Learjet 24D[edit]

Similar to Learjet 24C, however by changing surface tanks range and takeoff weight were increased to 6,129 kilograms (13,512 lb). Round cabin windows replaced by angular. FAA certified July 17, 1970. Replaced the 24B in production.[1] A reduced gross weight (restricted to 12,500 pounds (5,700 kg) version was also available (the 24D/A). 99 built.

Learjet 24D/A[edit]

Light-weight version with a restricted take-off weight of 5,669 kg (12,500 lb).

Learjet 24E and 24F[edit]

Two new versions were announced in 1976 the 24E and 24F, they introduced a new cambered wing and aerodynamic improvements to reduce stall and approach speed (Century III wing). The 24E did not have a fuselage fuel tank for higher payload but shorter range. Some 24E models had the fuselage tank installed later to restore range. Powered by two 2,950 lbf (13.1 kN) thrust General Electric CJ610-8A turbojet engines. On April 15, 1977, the FAA approved extended ceiling to 51,000 feet (16,000 m), the highest level then achieved in civilian aviation.[1] 29 aircraft built.


Mainly used by private individuals and corporations, one aircraft was used by NASA as the Lear Jet Observatory

Accidents and incidents[edit]

On January 6, 1977, Dolly Sinatra the mother of Frank Sinatra was one of four killed when Learjet 24 N12MK crashed into a mountain following a departure from Palm Springs Airport, United States.[citation needed]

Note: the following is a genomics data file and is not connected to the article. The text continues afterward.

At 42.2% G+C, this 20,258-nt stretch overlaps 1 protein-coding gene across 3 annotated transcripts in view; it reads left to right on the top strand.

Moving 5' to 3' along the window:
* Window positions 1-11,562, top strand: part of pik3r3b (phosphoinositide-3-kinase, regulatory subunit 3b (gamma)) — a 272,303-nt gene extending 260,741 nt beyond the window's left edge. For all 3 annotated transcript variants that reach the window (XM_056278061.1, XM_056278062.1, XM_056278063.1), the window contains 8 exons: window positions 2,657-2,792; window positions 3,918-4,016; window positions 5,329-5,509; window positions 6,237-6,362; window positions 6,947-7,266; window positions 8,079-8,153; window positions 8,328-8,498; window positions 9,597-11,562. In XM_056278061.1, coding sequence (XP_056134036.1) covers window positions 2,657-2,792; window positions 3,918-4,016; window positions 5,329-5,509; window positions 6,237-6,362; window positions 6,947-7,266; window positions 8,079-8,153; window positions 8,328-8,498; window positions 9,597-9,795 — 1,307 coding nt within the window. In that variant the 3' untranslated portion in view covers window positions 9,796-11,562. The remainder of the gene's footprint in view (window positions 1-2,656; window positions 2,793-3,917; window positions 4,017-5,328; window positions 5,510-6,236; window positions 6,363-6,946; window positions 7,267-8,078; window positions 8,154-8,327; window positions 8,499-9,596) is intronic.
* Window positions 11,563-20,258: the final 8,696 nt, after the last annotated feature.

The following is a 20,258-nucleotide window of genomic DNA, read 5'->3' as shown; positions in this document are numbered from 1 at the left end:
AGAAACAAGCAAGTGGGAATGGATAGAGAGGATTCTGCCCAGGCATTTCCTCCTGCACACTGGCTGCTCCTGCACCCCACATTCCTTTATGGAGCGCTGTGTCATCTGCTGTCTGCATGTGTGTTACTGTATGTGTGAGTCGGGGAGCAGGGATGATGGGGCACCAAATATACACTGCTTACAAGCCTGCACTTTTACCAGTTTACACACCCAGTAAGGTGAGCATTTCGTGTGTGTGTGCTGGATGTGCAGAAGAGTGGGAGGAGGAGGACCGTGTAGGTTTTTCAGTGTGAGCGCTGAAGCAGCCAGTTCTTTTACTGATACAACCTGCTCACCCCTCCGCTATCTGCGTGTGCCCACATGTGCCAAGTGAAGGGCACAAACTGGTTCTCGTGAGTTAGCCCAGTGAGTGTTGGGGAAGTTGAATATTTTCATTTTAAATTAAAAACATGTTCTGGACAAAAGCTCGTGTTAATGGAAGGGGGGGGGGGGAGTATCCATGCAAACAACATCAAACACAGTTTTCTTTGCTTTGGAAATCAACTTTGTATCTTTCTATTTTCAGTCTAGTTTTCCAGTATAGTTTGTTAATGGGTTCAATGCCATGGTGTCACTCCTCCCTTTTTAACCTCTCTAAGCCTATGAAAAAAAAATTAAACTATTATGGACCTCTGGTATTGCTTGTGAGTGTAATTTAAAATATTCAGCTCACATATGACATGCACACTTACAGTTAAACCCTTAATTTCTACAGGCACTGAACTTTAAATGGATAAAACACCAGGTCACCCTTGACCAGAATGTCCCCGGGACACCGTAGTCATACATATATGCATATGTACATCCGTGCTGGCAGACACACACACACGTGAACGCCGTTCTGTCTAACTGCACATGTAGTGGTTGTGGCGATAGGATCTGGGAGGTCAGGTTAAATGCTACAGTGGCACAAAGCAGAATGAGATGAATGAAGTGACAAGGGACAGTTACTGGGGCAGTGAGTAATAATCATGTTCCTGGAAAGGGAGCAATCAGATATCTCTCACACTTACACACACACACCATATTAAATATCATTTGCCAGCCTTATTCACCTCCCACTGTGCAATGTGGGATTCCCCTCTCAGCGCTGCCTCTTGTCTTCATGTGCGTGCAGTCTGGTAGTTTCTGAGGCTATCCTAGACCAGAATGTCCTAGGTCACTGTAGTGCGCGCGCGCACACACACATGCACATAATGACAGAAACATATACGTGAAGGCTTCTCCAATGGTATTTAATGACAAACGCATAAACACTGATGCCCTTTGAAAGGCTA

Aircraft on display[edit]

Learjet 24 s/n 131 at Wings Museum. April 2011

Specifications (Learjet 24F)[edit]

Data from Jane's All The World's Aircraft 1976–77[11]

General characteristics


See also[edit]

Related development

Aircraft of comparable role, configuration and era


  1. ^ a b c d Learjet company timeline
  2. ^ "Aircraft". Tillamook Air Museum. Retrieved 8 November 2016.
  3. ^ "Tillamook Air Museum keeps changing to display history". Tillamook Headlight Herald. 20 May 2016. Retrieved 8 November 2016.
  4. ^ Olsen, Eric (29 December 2015). "Aircraft N711CW Photo". Airport-Data.com. Airport-Data.com. Retrieved 8 November 2016.
  5. ^ Lips, Jesse (1 April 2006). "Growing Wings Family Fuels Progress And Promise". Airport Journals. AIRPORT JOURNALS. Retrieved 8 November 2016.
  6. ^ "Airframe Dossier – Swiss American Aviation CorporationLearjet, c/n 24-131, c/r N241JA". Aerial Visuals. AerialVisuals.ca. Retrieved 8 November 2016.
  7. ^ "General Aviation". Evergreen Museum Campus. Evergreen Museum. Retrieved 8 November 2016.
  8. ^ Brandt, Hanna (23 January 2014). "ARTIFACT PICK OF THE WEEK: LEARJET 24". Evergreen Museum Campus. Evergreen Museum. Retrieved 8 November 2016.
  9. ^ "Airframe Dossier – Swiss American Aviation CorporationLearjet, c/n 203, c/r N203JL". Aerial Visuals. AerialVisuals.ca. Retrieved 8 November 2016.
  10. ^ "Learjet Model 24D". Frontiers of Flight Museum. Frontiers of Flight Museum. Retrieved 8 November 2016.
  11. ^ Taylor 1976, pp. 283–284.

External links[edit]